style="line-height: 20px; font-size: 13px;">The beef market is changing and ranchers must critically examine their business plan moving into the next cattle cycle.
For 30 years prior to 2006, the beef industry operated with corn prices in the $2-$3/bu. range. During that time, the big discussion was how much corn was in government storage and what would be the release price. With relative steady corn prices, producers had a good feel for cost of gain (COG), which allowed them to focus management attention on the cattle cycles’ impact on cattle prices and drought’s impact on forage production.
Ethanol altered that scenario in late 2006, and corn prices became much more volatile for the next seven years (Figure 1). Corn prices rose into the $5 to $8/bu. range, and record corn prices were set in 2007, 2008, 2010, 2011 and 2012, with a near-record price in 2013.
Study the statistical trend line in Figure 1 and note the years when corn price was above or below that trend line. The result was that cash grain farming skyrocketed after 2006, drawing pasture and forage land into corn production, and prompting the liquidation of many beef cowherds.
In early 2006, I predicted another 10-year cattle cycle with increasing cow numbers. In the last half of 2006, however, when ethanol came on the scene in a big way, the game changed. Instead of increasing cattle numbers, the cattle cycle was broken and cattle numbers headed down (Figure 2).
Since late 2006, COG rose rapidly and became all-critical to economic survival. Growing weaned calves on grain generally was uneconomical. And volatile corn prices made it difficult to predict COG and thus to plan any profitable multiple-year marketing strategy. Note that the last cattle cycle peak was in 1995 and the industry is now in the 14th year of decreasing cow numbers.
After the 2006 game change due to the rise in grain prices, producers’ emphasis changed to growing weaned calves on forages, rather than on grain. That high COG, coupled with a major drought in 2012, helped continue the downward trend in beef cow numbers, which today are at a 60-year low (Figure 2).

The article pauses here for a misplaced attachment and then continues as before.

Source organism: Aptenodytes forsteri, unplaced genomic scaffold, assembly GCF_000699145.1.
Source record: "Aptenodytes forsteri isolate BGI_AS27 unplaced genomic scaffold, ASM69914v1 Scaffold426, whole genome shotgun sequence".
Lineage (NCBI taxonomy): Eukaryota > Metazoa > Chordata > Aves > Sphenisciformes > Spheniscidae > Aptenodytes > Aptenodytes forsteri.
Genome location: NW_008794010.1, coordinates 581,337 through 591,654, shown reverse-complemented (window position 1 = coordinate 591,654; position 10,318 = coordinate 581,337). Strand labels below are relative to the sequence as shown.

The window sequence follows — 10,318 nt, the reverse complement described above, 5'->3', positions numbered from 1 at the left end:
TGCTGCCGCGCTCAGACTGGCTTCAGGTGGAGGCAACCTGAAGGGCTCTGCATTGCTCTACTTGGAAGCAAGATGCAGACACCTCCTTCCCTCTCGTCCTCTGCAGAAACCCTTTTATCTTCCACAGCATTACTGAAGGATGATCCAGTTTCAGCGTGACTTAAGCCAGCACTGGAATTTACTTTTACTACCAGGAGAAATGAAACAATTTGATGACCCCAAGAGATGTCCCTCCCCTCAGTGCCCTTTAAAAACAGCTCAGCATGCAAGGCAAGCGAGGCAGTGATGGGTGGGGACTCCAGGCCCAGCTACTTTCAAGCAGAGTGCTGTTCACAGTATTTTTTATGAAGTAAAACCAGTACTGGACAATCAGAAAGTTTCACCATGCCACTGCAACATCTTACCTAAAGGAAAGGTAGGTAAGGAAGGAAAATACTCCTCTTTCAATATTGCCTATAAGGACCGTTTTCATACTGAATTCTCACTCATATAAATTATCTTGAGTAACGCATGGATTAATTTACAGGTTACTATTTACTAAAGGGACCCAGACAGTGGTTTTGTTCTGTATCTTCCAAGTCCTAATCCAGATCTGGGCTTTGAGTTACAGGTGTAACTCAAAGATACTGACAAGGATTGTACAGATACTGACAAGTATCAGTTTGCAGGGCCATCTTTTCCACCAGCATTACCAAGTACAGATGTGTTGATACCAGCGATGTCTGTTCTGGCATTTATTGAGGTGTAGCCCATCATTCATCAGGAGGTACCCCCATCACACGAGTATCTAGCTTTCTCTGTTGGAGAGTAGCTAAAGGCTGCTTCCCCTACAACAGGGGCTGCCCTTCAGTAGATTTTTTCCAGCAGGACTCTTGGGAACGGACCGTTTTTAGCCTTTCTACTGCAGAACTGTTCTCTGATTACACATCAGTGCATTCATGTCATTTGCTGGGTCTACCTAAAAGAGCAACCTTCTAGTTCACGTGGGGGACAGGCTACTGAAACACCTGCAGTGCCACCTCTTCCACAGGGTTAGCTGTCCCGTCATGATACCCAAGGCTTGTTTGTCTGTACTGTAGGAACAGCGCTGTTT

Of course, fewer cows produce fewer calves, and today’s tight feeder calf numbers are impacting the beef industry’s infrastructure. The result is that some feedlots are closing while others are operating at lower capacity. Packers are also feeling the numbers pinch, as Cargill closed its Plainview, TX, plant last year, and National announced its closure later this spring of its Brawley, CA, beef processing plant.
Though it’s unlikely we’ll see $2-$3/bu. corn, USDA is projecting $4-$5 as the new “normal,” and the corn futures market reflects this range well into 2016. The result is that, once again, economists are predicting that ranchers will increase beef cow numbers.
Does this signal that it’s time for another producer game change? What will be the “production game” in an era of $4-$5/bu. corn under normal growing conditions? Can growing calves on grain once again compete as a profitable marketing option?
As ranchers begin to expand by holding back heifers for breeding, the feeder calf supply will continue to decrease. This should fuel added competition by feedlots for cattle placements. This, in turn, will spur producers’ intentions to expand.
However, the speed of expansion is limited by the biology of the beef cow. Each heifer held back will be at least two years old before she bears her first calf.
The traditional cycle will return
Based on these trends, I predict that the traditional cattle cycle of 9-11 years will return. Based on past historical cattle cycles, we’ll spend about five years building the national herd, and roughly the next five years after that to take it back apart, only to start the whole process over again. In the meantime, national droughts will alter this process whenever a drought occurs.
The quickest way to take advantage of today’s strong feeder calf prices is to hold off selling calves at weaning, and grow out your calves to heavier than normal weights. Current feeder cattle markets are rewarding producers who grow calves to heavier weights.
My mid-March price analysis confirms strong prices for all feeders (Figure 3, red price line). Figure 3 also depicts my calculated statistical price line for mid-December 2013 (yellow line). Most of the price premium since December 2013 has come on lighter-weight feeder steers, but heavier-weight feeder prices are also record high.
This month’s mid-March price analysis shows 800-lb. steers at $175/cwt.; 850-lb. steers at $168; 900-lb. steers at $162; and 925-lb. steers at $155/cwt. My 2013 backgrounding budgets for high rates of gain are the most profitable. Southern Plains cattlemen marketing heavyweight wheat-pastured cattle in March 2014 are enjoying the record prices.
My calculated feedlot profits for March 2014-finished cattle are at or near record levels for finished cattle. Feedlots making money appear to be willing and able to bid aggressively for replacements. I predict that heavyweight feeders will remain favorably priced for the next several years due to excess feedlot capacity.
The game change for this year, and for the next few years, is to market heavier backgrounded feeder cattle. This marketing strategy should work to ranchers’ advantage for the next several calf crops.
Harlan Hughes is a North Dakota State University professor emeritus. He lives in Kuna, ID. Reach him at 701-238-9607 or email@example.com.
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